How A Family of Black Women are Closing the Wealth Divide

I recently had the pleasure of being quoted in a Black History Month Guide produced by The Skimm that features a few prominent women who are making an impact in the finance world and asking them how the racial wealth gap presents in their lives. You can read it here, Making Black History: Women Fighting the Racial Wealth Gap. The racial wealth gap has and continues to affect every generation in my family. But, I’m doing my part to break these curses and speaking openly about it in hopes it will help you too.


What is the Racial Wealth Gap?


The racial wealth gap in the United States is the difference in median wealth between different races. In the U.S. the racial wealth gap shows that the typical white household holds multiple times the wealth of Black and Latino households. Wealth commonly includes the values of any homes, automobiles, personal valuables, businesses, savings, and investments, as well as any associated debts.




OUR STORY


Generation #1

The matriarch in my family, my grandmother, is 90 years old and she’s fighting to keep the property in the family that was bought by her great-grandfather in the early 1900s. My grandmother essentially has to buy her own property back before it becomes heirs’ property because several generations did not use wills and/or trusts to keep a clear title to the property in the family. It’s safe to say, she has definitely done her estate planning.


Generation #2

When I learned my mother had never learned to invest in the stock market because no one around her spoke about investing and her financial advisors steered her into complex annuity and life insurance “investments” with outrageous fees and commissions, I taught her how to invest to instill confidence in her own abilities. Her portfolio is amazing and always seems to outperform mine.


Generation #3

The racial wealth gap has affected me because I believed the hype about “good debt” and I checked all those “good debt” boxes. I went to school on the premise that I would get out and be able to make enough money to pay the student loans. I bought a home thinking it would be an asset.


I’ve had to get very creative to come up with a strategy to right my wrongs. Everything is a lesson and I see it as a blessing. While working in finance, I learned and studied everything about personal finance and investing and became a certified trust and financial advisor. I used my legal background to focus on estate planning which is an extension of your financial plan and a true source of Generational Wealth and I am building a business while navigating the world as an underrepresented, overqualified, underutilized, black woman.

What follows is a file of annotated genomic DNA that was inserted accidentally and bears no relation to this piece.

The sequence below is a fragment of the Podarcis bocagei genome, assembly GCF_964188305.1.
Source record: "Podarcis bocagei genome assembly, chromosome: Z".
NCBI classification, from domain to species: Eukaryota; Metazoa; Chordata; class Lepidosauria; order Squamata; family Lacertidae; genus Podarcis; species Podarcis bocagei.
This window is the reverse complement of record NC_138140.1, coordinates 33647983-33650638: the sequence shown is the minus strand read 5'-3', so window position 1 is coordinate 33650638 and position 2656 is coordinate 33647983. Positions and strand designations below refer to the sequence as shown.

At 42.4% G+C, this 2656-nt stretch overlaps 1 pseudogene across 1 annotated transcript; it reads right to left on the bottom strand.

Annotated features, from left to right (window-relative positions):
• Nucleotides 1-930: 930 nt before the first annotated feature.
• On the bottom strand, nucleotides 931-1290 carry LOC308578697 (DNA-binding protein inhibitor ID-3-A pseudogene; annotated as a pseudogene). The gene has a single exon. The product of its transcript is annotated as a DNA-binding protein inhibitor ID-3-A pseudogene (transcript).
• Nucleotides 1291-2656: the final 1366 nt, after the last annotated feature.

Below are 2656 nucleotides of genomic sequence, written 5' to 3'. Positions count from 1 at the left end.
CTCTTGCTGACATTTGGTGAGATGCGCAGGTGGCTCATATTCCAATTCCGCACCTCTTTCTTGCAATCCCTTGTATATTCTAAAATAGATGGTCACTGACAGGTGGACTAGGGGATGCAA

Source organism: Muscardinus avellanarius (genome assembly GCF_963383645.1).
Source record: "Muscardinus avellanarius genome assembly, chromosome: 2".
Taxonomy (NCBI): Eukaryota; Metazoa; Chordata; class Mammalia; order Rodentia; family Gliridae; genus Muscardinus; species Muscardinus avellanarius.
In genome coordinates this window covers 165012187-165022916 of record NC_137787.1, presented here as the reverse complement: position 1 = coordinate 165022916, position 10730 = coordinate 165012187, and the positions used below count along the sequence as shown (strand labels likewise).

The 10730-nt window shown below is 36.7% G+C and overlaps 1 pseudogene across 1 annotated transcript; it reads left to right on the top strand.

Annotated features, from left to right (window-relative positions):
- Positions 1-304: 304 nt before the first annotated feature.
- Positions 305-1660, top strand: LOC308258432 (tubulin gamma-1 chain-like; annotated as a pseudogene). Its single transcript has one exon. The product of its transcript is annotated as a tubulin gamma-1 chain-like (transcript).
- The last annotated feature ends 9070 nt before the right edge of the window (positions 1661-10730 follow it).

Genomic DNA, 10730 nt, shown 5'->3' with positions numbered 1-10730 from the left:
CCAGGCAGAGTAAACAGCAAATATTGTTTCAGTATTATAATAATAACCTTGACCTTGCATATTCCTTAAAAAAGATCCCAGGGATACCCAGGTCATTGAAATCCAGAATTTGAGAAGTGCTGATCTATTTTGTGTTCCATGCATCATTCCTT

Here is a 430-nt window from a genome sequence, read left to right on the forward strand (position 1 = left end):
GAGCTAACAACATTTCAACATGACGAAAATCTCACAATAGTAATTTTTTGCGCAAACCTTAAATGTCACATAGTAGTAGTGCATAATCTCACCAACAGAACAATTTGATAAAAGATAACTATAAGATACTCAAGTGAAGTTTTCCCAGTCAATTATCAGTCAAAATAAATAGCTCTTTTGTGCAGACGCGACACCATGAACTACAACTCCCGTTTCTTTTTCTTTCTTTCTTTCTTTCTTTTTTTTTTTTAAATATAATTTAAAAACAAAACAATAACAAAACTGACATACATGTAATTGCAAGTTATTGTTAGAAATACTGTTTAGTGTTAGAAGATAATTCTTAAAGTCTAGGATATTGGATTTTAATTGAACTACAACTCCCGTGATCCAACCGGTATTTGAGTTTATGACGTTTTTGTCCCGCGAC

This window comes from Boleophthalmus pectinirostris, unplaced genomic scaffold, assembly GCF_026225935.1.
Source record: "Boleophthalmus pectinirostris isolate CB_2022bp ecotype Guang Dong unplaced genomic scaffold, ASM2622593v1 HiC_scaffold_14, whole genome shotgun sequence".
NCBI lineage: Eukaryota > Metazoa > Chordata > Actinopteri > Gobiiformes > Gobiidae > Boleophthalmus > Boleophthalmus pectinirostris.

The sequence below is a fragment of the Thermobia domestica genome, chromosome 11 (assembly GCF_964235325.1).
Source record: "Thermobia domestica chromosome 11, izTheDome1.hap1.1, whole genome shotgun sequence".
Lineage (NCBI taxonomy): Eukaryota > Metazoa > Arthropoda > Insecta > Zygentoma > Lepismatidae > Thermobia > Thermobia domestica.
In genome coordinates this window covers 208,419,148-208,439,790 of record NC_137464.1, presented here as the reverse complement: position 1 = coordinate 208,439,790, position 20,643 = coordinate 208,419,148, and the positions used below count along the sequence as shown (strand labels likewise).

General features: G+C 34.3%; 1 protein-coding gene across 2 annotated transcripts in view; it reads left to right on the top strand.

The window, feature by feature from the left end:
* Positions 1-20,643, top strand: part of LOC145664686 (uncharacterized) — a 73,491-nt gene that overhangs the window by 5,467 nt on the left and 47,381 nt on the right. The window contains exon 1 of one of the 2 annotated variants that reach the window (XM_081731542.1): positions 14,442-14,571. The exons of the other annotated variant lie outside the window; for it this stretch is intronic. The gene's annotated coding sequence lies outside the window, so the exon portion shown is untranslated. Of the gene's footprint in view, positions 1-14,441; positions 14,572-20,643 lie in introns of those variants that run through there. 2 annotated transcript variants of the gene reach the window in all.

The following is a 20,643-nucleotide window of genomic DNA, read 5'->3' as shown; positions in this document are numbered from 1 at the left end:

I’m taking the time to be intentional about breaking these generational curses and you should too. My goal is not only to be debt-free but to ensure that I am building wealth and protecting my legacy for the next generation so that they can avoid the traps generations before them fell into.


While I’m breaking my own generational curses, I’m also educating and empowering black women and underrepresented communities to do the same. The more you know the better protected you will be.



Jala Eaton, Esq, CTFA is an estate planning attorney, fiduciary, and certified trust and fiduciary advisor with a mission to empower people to build and protect their assets through investing and estate planning. The racial wealth gap is the problem and Generational wealth is the goal and the solution. When not advising her clients or talking about money on her blog and Instagram she likes to attend concerts (pre-covid-19) and the private dance parties her daughter holds in their living room.


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